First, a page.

Seeing Orange

Doctor Carrot – the Children’s Best Friend, IWM PST 8105

The myth: carrots can meaningfully improve your vision. Like most myths, there’s a bit of science behind this mostly-untrue thing your grandmother probably once told you. In this case, the culprit is vitamin A. Vitamin A helps maintain your eyesight, and carrots have a lot of it — a 100 gram serving has 104% of the USDA recommended amount of the vitamin. But vitamin A won’t improve your eyesight and, contrary to a similar legend, it won’t help you see better at night. A pretty easy-to-understand misunderstanding, right? A simple extrapolation, gone too far.

The truth: the myth comes from a quirky World War II misinformation campaign.

In the late 1930s, around when World War II began, the United Kingdom feared that Germany was developing “death rays” which could melt a plane from the ground. While investigating the feasibility of such a weapon, UK researchers determined that such a doomsday weapon likely couldn’t exist. But the theories that were being floated and the advancements to date yielded something else — a way to detect (but not incinerate) the planes as they approached. The UK became the world’s leaders in radar technology.

While it wasn’t a death ray, radar was pretty powerful. German pilots engaged in bombing runs over Britain, many of which occurred at night, under cover of darkness. But these advances in radar technology allowed the British Royal Air Force (RAF) to shoot down a large number of German planes — more than German tacticians believed likely. So the Germans went looking for a cause, in hopes of neutralizing or replicating it.  The British provided one: carrots. The RAF told newspapers that some pilots were better shots at night than during the day. As the story went, the thing that set them apart was that the night-flying aces ate extra carrots in an effort to improve their vision in the dark.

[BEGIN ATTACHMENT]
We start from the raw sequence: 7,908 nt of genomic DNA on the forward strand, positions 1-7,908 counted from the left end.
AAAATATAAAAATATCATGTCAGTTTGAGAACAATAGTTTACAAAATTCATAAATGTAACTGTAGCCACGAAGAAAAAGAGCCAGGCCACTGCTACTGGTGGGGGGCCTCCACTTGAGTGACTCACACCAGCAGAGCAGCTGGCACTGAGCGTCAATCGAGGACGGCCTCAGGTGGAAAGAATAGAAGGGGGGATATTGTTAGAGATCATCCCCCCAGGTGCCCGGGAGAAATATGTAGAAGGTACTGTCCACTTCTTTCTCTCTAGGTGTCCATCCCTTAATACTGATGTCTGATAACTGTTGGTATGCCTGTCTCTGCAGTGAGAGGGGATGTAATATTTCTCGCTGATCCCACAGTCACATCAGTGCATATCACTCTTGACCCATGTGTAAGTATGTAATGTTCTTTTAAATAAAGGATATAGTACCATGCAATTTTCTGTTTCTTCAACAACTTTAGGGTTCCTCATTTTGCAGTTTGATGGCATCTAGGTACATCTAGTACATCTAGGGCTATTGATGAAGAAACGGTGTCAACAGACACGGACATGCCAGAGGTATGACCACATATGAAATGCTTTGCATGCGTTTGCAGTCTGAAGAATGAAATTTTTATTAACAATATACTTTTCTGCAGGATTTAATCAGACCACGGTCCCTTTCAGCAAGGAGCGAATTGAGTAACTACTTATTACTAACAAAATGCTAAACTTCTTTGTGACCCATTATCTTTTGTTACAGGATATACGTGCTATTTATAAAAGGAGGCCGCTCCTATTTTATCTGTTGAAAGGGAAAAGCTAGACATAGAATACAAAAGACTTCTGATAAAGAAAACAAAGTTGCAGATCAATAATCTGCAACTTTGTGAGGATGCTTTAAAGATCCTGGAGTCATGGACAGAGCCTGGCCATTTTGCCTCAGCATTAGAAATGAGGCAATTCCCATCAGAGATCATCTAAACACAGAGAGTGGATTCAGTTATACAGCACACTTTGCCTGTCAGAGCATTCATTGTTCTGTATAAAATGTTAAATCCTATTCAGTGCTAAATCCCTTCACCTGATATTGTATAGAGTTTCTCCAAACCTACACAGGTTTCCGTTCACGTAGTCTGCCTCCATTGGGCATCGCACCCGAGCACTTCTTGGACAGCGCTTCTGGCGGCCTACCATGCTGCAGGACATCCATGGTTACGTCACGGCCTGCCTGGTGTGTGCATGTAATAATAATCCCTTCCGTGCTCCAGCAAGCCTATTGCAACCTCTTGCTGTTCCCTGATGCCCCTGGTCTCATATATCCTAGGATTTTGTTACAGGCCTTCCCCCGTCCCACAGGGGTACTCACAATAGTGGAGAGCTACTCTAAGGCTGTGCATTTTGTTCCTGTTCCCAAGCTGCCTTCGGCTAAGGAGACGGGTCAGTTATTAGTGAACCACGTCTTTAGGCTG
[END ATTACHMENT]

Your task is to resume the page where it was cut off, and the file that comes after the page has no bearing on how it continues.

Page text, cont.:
The Germans were fooled — and so were many British citizens as well. The UK instituted blackouts in order to make it harder for German pilots to find the targets of their evening air raids. This meant that British civilians had to navigate the streets at night with little light. The British government embarked on a “Doctor Carrot” campaign (one such ad seen above) encouraging their consumption, and left the vegetable untouched by wartime food rations. British citizens began growing carrots, in hopes of improving their vision during nighttime blackouts, giving further credibility to the ruse.

Bonus fact: Another myth about carrots? If you eat too many of them, you’ll turn orange. Turns out that this one has some truth to it. Beta carotene, the pigment in carrots which cause their orange color, can, in fact, turn your skin yellowish-orange if you have too much of it. But you need to ingest a lot of beta carotene. In 1999, for example, a toddler turned yellowish after drinking a liter and a half of Sunny Delight day in and day out as a result of the drink’s beta carotene content.

From the ArchivesThe Nazi’s Chocolate Bomb: Another World War II food of war.